Sunday, 16 February 2014

Leaf Celery

I'm sure you are all familiar with Celery, and many of you will know Celeriac (aka Bulb Celery or Celery Root), but how many of you know Leaf Celery? Researching the subject on the internet I found this entry on the Seedaholics website, which tells you probably all you need to know about Leaf Celery!

Photo credit:

Think "Tastes like celery, looks like Flat-leaf Parsley"...

To be honest, I was only vaguely aware of it until recently. As regular readers will know, I have recently written several times about the Mesclun I have been growing, and the fact that one of its elements is a Celery of some sort. Those little leaves are so strongly flavoured! One tiny leaf seems to have all the flavour of a huge stalk of Celery. It is because of this that I resolved to grow some myself for use as a salad ingredient.

The other day, when I was at the Hampshire Potato Day I approached one of the seed stalls asking for Celery seeds, and got talking with the stallholder. Once she knew why I wanted the seeds she advised me not to buy Celery or Celeriac, but to opt for Leaf Celery instead, which is what I did.

I must say I'm very pleased to have been able to buy a pack with LOADS of seeds in it for only £1.50! Following advice on the packet, I have kept the seeds in the fridge, fooling them into thinking they are experiencing a severe Winter! Hopefully this will make them all the more keen to germinate...

The seeds of Leaf Celery are very tiny, and having read that they need light to germinate, I used the sowing technique of scattering them on top of some moist compost, without covering them. I have put the seed-tray inside a plastic bag to increase humidity and it is now sitting under the lights in my Growlight House.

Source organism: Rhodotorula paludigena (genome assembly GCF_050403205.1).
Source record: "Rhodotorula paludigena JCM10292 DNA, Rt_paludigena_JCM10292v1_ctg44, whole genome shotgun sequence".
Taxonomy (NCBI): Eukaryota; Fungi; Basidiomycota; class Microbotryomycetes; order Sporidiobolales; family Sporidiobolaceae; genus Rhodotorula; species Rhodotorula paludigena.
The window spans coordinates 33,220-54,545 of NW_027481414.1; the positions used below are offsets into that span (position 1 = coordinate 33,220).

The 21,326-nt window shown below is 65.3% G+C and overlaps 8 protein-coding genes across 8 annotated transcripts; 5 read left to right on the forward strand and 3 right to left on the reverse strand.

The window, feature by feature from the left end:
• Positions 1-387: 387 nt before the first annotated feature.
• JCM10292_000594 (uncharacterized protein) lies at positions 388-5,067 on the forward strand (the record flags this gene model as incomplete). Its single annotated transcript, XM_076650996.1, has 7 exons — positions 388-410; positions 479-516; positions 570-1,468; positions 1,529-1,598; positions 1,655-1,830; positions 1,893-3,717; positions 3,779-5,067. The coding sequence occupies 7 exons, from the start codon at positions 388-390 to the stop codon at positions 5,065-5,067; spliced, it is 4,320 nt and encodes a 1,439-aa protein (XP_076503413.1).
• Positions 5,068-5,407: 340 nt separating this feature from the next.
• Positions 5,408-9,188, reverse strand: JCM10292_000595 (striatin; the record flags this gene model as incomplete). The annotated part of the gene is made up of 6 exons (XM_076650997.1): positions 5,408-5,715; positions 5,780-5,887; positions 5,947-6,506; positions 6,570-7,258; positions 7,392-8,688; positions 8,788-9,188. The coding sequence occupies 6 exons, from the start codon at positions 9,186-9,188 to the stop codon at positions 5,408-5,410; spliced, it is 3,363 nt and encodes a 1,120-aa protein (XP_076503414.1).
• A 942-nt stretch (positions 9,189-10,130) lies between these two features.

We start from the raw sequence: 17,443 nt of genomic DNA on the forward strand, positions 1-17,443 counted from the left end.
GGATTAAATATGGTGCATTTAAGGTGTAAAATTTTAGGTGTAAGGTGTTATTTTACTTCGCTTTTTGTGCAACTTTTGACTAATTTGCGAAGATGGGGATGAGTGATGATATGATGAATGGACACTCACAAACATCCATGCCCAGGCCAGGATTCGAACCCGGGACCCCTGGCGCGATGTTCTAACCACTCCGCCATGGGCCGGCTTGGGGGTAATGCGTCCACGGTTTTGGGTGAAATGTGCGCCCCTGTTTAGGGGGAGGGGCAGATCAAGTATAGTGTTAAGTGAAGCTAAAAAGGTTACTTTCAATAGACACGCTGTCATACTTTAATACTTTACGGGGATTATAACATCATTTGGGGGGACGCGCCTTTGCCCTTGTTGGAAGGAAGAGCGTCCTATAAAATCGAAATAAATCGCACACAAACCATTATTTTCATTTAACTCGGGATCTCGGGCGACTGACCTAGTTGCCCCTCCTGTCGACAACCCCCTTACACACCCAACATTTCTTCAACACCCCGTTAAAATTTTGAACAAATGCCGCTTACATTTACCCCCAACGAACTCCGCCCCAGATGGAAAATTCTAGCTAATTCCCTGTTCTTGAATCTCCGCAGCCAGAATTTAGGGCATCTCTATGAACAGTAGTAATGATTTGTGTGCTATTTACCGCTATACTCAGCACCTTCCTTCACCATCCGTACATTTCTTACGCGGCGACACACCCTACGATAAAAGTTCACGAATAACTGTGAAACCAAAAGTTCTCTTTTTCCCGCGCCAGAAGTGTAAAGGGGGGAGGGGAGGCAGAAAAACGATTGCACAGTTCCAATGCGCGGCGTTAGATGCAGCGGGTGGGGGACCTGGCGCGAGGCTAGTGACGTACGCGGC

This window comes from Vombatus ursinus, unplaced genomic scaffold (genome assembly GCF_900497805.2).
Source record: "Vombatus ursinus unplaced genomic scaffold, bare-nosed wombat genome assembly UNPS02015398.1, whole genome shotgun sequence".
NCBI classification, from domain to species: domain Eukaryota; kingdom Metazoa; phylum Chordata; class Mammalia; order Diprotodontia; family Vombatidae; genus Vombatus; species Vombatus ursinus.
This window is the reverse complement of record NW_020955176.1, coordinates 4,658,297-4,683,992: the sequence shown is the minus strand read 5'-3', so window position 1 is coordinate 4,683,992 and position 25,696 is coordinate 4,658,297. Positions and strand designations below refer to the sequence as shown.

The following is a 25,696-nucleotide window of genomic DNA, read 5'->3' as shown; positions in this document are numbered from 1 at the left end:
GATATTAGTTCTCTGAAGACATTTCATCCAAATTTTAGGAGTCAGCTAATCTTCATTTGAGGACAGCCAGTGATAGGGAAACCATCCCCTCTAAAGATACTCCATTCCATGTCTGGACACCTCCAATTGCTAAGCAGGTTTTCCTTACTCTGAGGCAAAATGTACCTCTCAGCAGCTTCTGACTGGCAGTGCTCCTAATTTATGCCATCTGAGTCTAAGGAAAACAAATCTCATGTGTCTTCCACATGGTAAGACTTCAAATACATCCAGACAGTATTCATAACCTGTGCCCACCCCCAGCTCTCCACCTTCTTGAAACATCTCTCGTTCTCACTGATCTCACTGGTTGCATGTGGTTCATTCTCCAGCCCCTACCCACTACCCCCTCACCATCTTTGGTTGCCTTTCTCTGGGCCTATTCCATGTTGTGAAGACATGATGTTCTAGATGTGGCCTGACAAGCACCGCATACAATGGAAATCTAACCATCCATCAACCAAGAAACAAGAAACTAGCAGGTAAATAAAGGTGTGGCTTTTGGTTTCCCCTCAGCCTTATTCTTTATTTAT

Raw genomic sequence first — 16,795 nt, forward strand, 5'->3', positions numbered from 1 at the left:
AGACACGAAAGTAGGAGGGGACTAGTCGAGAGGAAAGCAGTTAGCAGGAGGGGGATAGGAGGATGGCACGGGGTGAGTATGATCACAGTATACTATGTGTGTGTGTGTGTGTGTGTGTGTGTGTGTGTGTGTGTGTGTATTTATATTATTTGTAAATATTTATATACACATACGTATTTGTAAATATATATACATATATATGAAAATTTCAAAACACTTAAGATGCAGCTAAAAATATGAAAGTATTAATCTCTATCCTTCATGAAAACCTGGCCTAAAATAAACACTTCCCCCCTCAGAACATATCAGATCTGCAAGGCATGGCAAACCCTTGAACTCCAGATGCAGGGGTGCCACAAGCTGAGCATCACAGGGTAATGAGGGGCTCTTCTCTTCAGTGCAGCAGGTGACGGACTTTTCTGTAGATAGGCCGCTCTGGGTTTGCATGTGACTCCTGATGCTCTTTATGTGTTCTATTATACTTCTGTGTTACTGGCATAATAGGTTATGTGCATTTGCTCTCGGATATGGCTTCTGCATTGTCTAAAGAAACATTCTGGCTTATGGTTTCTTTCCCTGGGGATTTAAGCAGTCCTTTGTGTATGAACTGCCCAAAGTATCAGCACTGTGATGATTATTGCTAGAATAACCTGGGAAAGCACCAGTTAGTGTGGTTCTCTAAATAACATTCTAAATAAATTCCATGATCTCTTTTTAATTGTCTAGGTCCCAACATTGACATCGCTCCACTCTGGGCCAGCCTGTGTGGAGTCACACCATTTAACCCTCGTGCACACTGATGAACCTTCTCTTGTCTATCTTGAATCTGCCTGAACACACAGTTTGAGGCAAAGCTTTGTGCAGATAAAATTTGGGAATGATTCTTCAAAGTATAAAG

My plan is to use most of the plants as microgreens, but to let a few grow on so that I can transplant them outdoors when (if) the weather improves, with a view to establishing a self-seeding clump which will always be there to provide a few leaves when we need to add some oomph to a soup or stew.

I'll let you know how I get on, but don't hold your breath because even germination is said to take 2 - 3 weeks, and after that the plant "...grows somewhat slowly"!

P.S. The new blue cast-iron saute pan had an outing on Valentine's Day. Jane made a Greek-style meal which included chicken breasts beaten out thin, marinated with lemon juice, garlic and herbs and then sauteed (of course!)

Jane said the pan was great because it was big enough to allow lots of room to manoeuvre, and the heat-retention properties of the cast-iron mean that the pan does not lose too much heat when the food goes into it.


  1. Leaf celery seems like an interesting one to grow. This year I'm trying celeriac for the first time.

    1. Good luck with the Celeriac. It's not an easy vegetable to grow well!

  2. leaf celery & cilantro or chinese parsley, is it the same? I always use them in my cooking especially chicken soup (Malaysian style)

    1. No, Leaf Celery and Coriander (Cilantro) are very different. I know, because I am very allergic to Coriander!

  3. I have never heard of leaf celery but I am already running through the ways it would be useful. I usually end up sacrificing some of my celery plants for cutting early in the season and using them more as an herb.

  4. I've never grown celery or celeriac, and have never heard of leaf celery before. It will be interesting to see if it's worth growing instead of the other two.

  5. I hope the leaf celery is a good celery substitute as we have had total failures with both celery and celeriac, Not that it doesn't grow but neither developed the bits that they should i.e. stalk or root.

  6. I grew something one year that was like that. I can't remember what it was called now. I do remember it was great because Phil hates celery and I can put the leaves of celery in my dishes any time and he doesn't know.
    I really like your new pan!

  7. I bought some in my last seed order, I' hoping for a clump of it myself.


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